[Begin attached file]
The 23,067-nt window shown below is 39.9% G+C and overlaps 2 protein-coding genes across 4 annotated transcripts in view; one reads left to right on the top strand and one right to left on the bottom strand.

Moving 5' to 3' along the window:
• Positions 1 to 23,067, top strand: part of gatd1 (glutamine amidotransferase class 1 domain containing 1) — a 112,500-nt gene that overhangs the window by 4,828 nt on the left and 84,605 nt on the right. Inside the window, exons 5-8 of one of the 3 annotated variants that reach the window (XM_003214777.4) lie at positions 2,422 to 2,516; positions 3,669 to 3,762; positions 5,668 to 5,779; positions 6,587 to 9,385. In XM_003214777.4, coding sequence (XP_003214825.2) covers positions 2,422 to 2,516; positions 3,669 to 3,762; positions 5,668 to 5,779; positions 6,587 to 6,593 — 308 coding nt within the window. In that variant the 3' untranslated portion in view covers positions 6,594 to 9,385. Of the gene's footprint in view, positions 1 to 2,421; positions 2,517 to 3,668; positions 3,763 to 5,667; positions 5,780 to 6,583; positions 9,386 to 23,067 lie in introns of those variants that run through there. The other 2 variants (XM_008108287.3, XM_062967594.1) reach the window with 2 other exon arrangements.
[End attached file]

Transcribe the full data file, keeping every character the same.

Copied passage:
The 23,067-nt window shown below is 39.9% G+C and overlaps 2 protein-coding genes across 4 annotated transcripts in view; one reads left to right on the top strand and one right to left on the bottom strand.

Moving 5' to 3' along the window:
• Positions 1 to 23,067, top strand: part of gatd1 (glutamine amidotransferase class 1 domain containing 1) — a 112,500-nt gene that overhangs the window by 4,828 nt on the left and 84,605 nt on the right. Inside the window, exons 5-8 of one of the 3 annotated variants that reach the window (XM_003214777.4) lie at positions 2,422 to 2,516; positions 3,669 to 3,762; positions 5,668 to 5,779; positions 6,587 to 9,385. In XM_003214777.4, coding sequence (XP_003214825.2) covers positions 2,422 to 2,516; positions 3,669 to 3,762; positions 5,668 to 5,779; positions 6,587 to 6,593 — 308 coding nt within the window. In that variant the 3' untranslated portion in view covers positions 6,594 to 9,385. Of the gene's footprint in view, positions 1 to 2,421; positions 2,517 to 3,668; positions 3,763 to 5,667; positions 5,780 to 6,583; positions 9,386 to 23,067 lie in introns of those variants that run through there. The other 2 variants (XM_008108287.3, XM_062967594.1) reach the window with 2 other exon arrangements.